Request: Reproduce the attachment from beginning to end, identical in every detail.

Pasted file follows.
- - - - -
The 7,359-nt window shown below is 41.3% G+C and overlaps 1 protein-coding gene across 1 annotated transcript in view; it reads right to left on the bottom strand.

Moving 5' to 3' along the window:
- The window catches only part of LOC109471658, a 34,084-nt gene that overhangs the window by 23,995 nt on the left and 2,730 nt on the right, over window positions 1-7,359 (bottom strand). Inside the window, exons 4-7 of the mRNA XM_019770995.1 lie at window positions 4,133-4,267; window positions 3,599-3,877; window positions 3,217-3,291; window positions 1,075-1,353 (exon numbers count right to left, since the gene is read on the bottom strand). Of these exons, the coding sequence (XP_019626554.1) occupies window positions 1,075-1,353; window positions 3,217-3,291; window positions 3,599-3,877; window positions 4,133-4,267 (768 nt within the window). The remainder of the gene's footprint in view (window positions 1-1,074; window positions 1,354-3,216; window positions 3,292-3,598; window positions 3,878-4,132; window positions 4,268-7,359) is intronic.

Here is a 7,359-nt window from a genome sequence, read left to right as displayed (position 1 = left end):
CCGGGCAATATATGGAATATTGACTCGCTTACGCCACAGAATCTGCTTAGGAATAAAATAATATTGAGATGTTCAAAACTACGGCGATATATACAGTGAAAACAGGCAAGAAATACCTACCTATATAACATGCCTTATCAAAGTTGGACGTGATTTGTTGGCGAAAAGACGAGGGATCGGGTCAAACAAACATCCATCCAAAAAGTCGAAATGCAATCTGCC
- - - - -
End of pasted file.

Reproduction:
The 7,359-nt window shown below is 41.3% G+C and overlaps 1 protein-coding gene across 1 annotated transcript in view; it reads right to left on the bottom strand.

Moving 5' to 3' along the window:
- The window catches only part of LOC109471658, a 34,084-nt gene that overhangs the window by 23,995 nt on the left and 2,730 nt on the right, over window positions 1-7,359 (bottom strand). Inside the window, exons 4-7 of the mRNA XM_019770995.1 lie at window positions 4,133-4,267; window positions 3,599-3,877; window positions 3,217-3,291; window positions 1,075-1,353 (exon numbers count right to left, since the gene is read on the bottom strand). Of these exons, the coding sequence (XP_019626554.1) occupies window positions 1,075-1,353; window positions 3,217-3,291; window positions 3,599-3,877; window positions 4,133-4,267 (768 nt within the window). The remainder of the gene's footprint in view (window positions 1-1,074; window positions 1,354-3,216; window positions 3,292-3,598; window positions 3,878-4,132; window positions 4,268-7,359) is intronic.

Here is a 7,359-nt window from a genome sequence, read left to right as displayed (position 1 = left end):
CCGGGCAATATATGGAATATTGACTCGCTTACGCCACAGAATCTGCTTAGGAATAAAATAATATTGAGATGTTCAAAACTACGGCGATATATACAGTGAAAACAGGCAAGAAATACCTACCTATATAACATGCCTTATCAAAGTTGGACGTGATTTGTTGGCGAAAAGACGAGGGATCGGGTCAAACAAACATCCATCCAAAAAGTCGAAATGCAATCTGCC